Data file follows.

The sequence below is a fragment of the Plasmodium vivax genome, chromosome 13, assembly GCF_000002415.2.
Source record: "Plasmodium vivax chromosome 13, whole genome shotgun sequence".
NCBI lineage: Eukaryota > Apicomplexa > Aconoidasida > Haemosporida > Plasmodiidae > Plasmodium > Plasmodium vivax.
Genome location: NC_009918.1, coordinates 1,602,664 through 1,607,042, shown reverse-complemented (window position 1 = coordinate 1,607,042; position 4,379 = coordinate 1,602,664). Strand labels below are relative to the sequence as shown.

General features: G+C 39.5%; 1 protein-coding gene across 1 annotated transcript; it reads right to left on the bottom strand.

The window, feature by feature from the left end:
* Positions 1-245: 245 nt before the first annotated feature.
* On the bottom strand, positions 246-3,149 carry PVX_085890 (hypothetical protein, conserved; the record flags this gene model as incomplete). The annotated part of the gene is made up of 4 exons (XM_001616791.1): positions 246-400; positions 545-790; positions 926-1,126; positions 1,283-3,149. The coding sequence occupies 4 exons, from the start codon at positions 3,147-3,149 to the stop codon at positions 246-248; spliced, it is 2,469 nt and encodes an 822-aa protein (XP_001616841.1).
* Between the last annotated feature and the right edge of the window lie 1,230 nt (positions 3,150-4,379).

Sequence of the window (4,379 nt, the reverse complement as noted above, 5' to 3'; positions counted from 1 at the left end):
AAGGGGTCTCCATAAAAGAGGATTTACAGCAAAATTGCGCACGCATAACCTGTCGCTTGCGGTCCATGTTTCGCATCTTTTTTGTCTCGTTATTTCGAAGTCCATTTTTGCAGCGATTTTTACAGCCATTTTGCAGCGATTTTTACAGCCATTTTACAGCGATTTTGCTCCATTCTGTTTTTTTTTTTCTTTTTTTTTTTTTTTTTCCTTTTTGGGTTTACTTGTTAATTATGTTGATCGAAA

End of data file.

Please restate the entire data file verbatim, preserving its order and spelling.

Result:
The sequence below is a fragment of the Plasmodium vivax genome, chromosome 13, assembly GCF_000002415.2.
Source record: "Plasmodium vivax chromosome 13, whole genome shotgun sequence".
NCBI lineage: Eukaryota > Apicomplexa > Aconoidasida > Haemosporida > Plasmodiidae > Plasmodium > Plasmodium vivax.
Genome location: NC_009918.1, coordinates 1,602,664 through 1,607,042, shown reverse-complemented (window position 1 = coordinate 1,607,042; position 4,379 = coordinate 1,602,664). Strand labels below are relative to the sequence as shown.

General features: G+C 39.5%; 1 protein-coding gene across 1 annotated transcript; it reads right to left on the bottom strand.

The window, feature by feature from the left end:
* Positions 1-245: 245 nt before the first annotated feature.
* On the bottom strand, positions 246-3,149 carry PVX_085890 (hypothetical protein, conserved; the record flags this gene model as incomplete). The annotated part of the gene is made up of 4 exons (XM_001616791.1): positions 246-400; positions 545-790; positions 926-1,126; positions 1,283-3,149. The coding sequence occupies 4 exons, from the start codon at positions 3,147-3,149 to the stop codon at positions 246-248; spliced, it is 2,469 nt and encodes an 822-aa protein (XP_001616841.1).
* Between the last annotated feature and the right edge of the window lie 1,230 nt (positions 3,150-4,379).

Sequence of the window (4,379 nt, the reverse complement as noted above, 5' to 3'; positions counted from 1 at the left end):
AAGGGGTCTCCATAAAAGAGGATTTACAGCAAAATTGCGCACGCATAACCTGTCGCTTGCGGTCCATGTTTCGCATCTTTTTTGTCTCGTTATTTCGAAGTCCATTTTTGCAGCGATTTTTACAGCCATTTTGCAGCGATTTTTACAGCCATTTTACAGCGATTTTGCTCCATTCTGTTTTTTTTTTTCTTTTTTTTTTTTTTTTTCCTTTTTGGGTTTACTTGTTAATTATGTTGATCGAAA